- Organised three advocacy meetings in Brussels where Roma CSOs shared their monitoring findings with EU decision-makers
Who were our partners?
Our partners were:
What did we achieve?
This external final evaluation visited project beneficiaries in large numbers and also spoke with local authority staff who had been involved.
Overall the report ‘proved that the project and its sub-granting framework were generally successful. The initial expectations based on the information about the sub-granted projects provided by the MRGE were true. The project objectives were consistent with the main problems of Ukraine’s Roma population. The project outputs conformed to the project aims. The achievements of the project were compliant with the complexity of the addressed problems and the available resources. The project revealed that the most of the problems related to the situation of the Roma population could be handled locally through the cooperation between the authorities and Roma activists.’
Looking at activities and results in more detail another finding was that:
‘the project showed a successful model of cooperation between an NGO, Roma mediators and state bodies – social services, Kyiv Regional State Administration. In some cases, similar to Kharkiv, existed, most urgent problems were resolved (e.g. assistance with documents to send children to pre-school class; documents for children helped to received social support). Project helped to identify Roma problematic, provided with realistic numbers and thus, more targeted approach is being used in order to plan budget and activities at the regional level. Once again, like in Kharkiv, the model of state bodies-mediators-Roma community proved its efficiency and thus suggested by the state bodies to be used in the future. the representative of the Kharkiv Regional State Administration acknowledged that social services would have never been able to collect such an information.’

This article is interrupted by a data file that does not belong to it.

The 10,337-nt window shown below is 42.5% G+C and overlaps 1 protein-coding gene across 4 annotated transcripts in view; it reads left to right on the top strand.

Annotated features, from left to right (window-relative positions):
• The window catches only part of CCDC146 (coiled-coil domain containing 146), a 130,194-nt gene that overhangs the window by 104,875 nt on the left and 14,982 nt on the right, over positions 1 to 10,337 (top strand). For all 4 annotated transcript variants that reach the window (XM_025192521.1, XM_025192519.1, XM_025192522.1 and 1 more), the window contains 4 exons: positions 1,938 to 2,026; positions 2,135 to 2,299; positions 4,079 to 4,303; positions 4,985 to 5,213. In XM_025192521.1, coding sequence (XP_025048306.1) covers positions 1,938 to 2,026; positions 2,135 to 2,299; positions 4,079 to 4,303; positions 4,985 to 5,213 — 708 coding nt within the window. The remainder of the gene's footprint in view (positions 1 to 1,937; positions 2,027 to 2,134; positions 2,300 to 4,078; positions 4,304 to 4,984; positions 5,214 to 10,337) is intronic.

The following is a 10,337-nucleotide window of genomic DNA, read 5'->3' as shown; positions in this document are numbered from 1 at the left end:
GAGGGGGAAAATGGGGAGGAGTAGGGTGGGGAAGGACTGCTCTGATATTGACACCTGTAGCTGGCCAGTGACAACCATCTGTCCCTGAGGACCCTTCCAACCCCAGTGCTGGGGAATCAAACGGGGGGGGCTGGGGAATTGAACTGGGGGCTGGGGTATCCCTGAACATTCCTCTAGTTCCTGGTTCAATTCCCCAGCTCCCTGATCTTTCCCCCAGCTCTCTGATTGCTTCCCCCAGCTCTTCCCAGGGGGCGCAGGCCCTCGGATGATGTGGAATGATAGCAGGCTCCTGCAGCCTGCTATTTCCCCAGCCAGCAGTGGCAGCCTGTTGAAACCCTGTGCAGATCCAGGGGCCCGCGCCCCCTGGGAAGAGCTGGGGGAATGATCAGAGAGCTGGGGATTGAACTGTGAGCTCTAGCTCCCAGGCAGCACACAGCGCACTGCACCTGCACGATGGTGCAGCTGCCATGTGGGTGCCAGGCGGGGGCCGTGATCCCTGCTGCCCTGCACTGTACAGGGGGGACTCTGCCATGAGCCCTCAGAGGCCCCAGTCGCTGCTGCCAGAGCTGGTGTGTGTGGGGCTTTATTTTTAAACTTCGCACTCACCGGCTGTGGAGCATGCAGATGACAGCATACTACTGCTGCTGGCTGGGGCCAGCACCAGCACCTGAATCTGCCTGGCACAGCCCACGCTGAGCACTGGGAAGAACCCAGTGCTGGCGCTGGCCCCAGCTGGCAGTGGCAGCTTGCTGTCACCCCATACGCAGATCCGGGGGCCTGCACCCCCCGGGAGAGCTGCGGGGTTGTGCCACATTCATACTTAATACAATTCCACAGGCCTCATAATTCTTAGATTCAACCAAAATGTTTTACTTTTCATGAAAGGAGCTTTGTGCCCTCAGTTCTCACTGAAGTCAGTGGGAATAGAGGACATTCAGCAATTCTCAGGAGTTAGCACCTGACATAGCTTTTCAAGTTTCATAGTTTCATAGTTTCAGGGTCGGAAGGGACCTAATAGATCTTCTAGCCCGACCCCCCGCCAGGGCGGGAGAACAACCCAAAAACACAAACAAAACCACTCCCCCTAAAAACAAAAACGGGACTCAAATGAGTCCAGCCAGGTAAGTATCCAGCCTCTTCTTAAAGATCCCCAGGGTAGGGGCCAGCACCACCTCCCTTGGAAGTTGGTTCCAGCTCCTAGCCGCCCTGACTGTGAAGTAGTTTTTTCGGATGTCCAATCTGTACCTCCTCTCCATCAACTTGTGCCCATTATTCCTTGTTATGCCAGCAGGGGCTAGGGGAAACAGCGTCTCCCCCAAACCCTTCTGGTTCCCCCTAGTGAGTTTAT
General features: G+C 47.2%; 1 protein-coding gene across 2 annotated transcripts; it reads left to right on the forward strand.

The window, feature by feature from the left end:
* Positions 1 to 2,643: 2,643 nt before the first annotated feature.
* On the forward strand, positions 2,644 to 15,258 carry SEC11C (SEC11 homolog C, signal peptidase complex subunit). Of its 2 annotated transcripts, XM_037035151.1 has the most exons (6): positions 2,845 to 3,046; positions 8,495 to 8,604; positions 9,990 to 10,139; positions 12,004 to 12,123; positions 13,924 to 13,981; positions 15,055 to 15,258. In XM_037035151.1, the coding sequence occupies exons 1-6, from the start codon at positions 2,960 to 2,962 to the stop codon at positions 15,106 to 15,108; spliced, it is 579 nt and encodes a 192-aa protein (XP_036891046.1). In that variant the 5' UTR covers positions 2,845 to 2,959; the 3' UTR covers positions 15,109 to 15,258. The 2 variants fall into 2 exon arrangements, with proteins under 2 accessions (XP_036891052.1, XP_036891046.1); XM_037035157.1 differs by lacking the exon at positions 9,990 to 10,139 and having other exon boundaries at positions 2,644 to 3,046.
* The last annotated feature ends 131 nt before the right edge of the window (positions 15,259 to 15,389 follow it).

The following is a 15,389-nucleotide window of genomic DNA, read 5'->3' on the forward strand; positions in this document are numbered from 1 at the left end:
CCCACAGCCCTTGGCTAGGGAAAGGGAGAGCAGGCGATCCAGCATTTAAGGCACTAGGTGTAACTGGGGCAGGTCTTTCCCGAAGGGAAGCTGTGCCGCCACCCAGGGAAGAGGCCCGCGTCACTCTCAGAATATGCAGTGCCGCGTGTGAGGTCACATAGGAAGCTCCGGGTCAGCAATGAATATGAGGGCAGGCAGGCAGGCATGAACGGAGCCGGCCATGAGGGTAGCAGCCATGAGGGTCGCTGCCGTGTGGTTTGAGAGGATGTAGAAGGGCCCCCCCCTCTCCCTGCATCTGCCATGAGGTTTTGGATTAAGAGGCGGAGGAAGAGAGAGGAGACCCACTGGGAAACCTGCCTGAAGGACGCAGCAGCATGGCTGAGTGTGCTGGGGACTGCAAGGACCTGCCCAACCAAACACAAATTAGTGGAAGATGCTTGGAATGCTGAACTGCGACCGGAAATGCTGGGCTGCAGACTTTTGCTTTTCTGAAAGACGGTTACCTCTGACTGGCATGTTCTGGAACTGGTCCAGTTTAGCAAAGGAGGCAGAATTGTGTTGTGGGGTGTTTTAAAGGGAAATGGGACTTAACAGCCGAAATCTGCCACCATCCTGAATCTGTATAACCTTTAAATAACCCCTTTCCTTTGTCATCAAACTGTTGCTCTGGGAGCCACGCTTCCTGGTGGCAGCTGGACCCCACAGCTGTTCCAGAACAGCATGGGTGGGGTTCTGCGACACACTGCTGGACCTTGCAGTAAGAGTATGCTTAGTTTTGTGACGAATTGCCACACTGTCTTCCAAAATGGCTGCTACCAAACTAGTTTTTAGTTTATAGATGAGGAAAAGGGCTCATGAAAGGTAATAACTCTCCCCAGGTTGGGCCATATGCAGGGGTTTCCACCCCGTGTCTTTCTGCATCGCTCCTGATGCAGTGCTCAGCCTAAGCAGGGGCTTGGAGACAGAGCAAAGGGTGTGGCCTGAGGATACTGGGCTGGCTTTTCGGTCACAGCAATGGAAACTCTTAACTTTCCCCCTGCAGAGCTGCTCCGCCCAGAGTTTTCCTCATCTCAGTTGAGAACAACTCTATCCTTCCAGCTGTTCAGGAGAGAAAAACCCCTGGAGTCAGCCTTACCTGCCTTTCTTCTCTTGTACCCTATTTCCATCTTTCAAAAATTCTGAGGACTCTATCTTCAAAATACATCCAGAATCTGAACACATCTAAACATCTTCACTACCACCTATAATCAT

‘The efficiency of the projects’ implementation in the region has been proved to be high, especially considering the level of collaboration with local administration at the regional and local levels, and their interest and support in addressing Roma issues. It is hard to evaluate if such a collaboration is a result of the MRGE sub-granting project or previously established contacts within the activities of the NGOs. Nonetheless, MRGE sub-projects are very timely (considering the Roma Strategy for 2013-2020) and do not only addressed the most acute problems, but also provide solution for some of them. Specifically, the Social Atlas project was also highly evaluated by the national governmental bodies (Director of the Department for Religious Affairs and Nationalities at Ukraine’s Ministry of Culture) as well as by international organizations (the CoE, UN Women Ukraine), as it solves the problem with lack of reliable data on Roma population in Ukraine which prevents from adequate measurement of implemented activities.’